All trainees have a directed programme which involves 16 months in obstetrics (divided into 10 months of delivery ward, 5 months of antenatal care and 1 month of neonatology), 12 months of gynaecology (divided into 8 months of operative gynaecology and 4 months of gynae-oncology), 10 months of outpatient obstetrics and gynaecology which includes a dedicated period of 2 months of ultrasound diagnostics. Trainees also have the opportunity to sample other specialties related to obstetrics and gynaecology for four months such as dermatology, urology, breast diseases as well as general surgery and urology. Rather than a competency based training programme, they have to achieve a set number of operative procedures in both obstetrics and gynaeocology. Trainees are expected to work 32 hours a week (a mixture of on call and elective activities) and earn around 750 Euro/month. They remain in one institution for their whole training period but do have the opportunity to undertake fellowships in other countries. Once they have completed their training, they can either remain in their hospital as a specialist or enter the private sector as an independent provider.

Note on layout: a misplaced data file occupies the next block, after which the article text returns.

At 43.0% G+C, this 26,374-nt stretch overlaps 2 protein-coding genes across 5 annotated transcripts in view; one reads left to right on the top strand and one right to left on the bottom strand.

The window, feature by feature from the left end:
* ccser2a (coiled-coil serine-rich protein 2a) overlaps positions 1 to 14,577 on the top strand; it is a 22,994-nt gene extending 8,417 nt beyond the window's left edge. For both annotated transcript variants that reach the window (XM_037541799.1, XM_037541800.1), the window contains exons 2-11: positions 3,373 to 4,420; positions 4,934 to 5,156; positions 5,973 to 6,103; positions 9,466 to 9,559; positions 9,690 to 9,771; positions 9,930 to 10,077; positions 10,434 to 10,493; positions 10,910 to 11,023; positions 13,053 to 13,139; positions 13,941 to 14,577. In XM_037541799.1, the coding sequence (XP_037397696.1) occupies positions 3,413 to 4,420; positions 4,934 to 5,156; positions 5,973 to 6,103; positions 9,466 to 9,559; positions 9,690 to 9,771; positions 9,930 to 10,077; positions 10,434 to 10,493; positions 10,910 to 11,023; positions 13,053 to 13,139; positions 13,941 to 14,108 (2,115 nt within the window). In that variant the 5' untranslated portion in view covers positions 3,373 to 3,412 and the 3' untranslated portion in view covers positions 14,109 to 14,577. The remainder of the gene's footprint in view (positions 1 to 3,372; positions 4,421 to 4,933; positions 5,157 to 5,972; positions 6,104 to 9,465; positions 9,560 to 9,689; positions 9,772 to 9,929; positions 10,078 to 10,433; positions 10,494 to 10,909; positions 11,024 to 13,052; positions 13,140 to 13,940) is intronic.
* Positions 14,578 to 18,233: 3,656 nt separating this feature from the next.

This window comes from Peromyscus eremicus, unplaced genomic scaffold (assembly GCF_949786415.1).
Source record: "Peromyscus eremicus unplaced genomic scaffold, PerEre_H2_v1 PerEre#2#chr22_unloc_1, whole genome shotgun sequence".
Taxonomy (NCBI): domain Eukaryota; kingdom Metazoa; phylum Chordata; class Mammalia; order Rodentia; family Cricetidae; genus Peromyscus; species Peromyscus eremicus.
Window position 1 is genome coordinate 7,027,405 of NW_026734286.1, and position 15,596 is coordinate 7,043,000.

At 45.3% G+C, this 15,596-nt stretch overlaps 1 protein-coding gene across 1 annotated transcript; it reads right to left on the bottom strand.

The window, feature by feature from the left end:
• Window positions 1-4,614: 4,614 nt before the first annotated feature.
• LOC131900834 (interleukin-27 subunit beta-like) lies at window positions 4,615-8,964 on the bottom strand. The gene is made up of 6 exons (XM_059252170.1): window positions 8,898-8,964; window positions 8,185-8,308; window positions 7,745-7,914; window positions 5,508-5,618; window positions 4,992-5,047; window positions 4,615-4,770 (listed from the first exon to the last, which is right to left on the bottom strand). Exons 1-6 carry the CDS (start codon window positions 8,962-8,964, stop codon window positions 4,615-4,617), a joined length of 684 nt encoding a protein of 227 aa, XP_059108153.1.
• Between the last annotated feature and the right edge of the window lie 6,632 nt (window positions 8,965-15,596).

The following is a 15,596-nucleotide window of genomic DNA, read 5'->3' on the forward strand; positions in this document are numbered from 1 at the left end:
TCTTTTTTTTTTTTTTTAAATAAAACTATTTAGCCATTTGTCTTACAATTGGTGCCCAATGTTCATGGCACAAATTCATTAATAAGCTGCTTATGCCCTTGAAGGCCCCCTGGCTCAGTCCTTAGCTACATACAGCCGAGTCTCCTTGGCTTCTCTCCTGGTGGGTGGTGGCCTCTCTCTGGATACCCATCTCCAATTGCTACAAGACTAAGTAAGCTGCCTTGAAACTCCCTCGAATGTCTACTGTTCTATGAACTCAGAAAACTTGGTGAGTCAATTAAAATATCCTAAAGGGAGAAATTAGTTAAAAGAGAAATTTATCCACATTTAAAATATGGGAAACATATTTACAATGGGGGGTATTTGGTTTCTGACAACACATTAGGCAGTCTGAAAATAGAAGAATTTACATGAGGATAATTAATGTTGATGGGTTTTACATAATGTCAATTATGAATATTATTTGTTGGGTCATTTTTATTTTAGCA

The practice of obstetrics and gynaecology in Estonia
In 2010 there were 15748 deliveries divided between 17 delivery units in Estonia. The three largest units (two in Tallinn and one in Tartu) delivered over 2000 babies each, there were 4 units delivering between 500-1000 babies (of which one was a private unit), and 10 units delivering less than 500 babies (of which one was private). The figures quoted for caesarean rate were about 15-18% (of which 50% were elective) and for operative delivery about 6-7% primarily with the use of suction cup rather than forceps delivery. In terms of delivery to discharge time, they also had a minimum discharge period of 6 hours if uncomplicated, but they endeavoured to discharge most women between 2-3 days post-delivery.
During my time at West Central Tallinn Hospital, I had the chance to observe a wide range of gynaecological operative procedures and some ultrasound diagnostics. Sadly, I did not have the chance to observe any deliveries as there were no women in labour during my time there! I had the chance to assist in minor gynaecological procedures such as diagnostic laparoscopy, hysteroscopy and also a caesarean section for undiagnosed breech presentation in labour. In Estonia, they will deliver breech presentation vaginally if the woman is willing.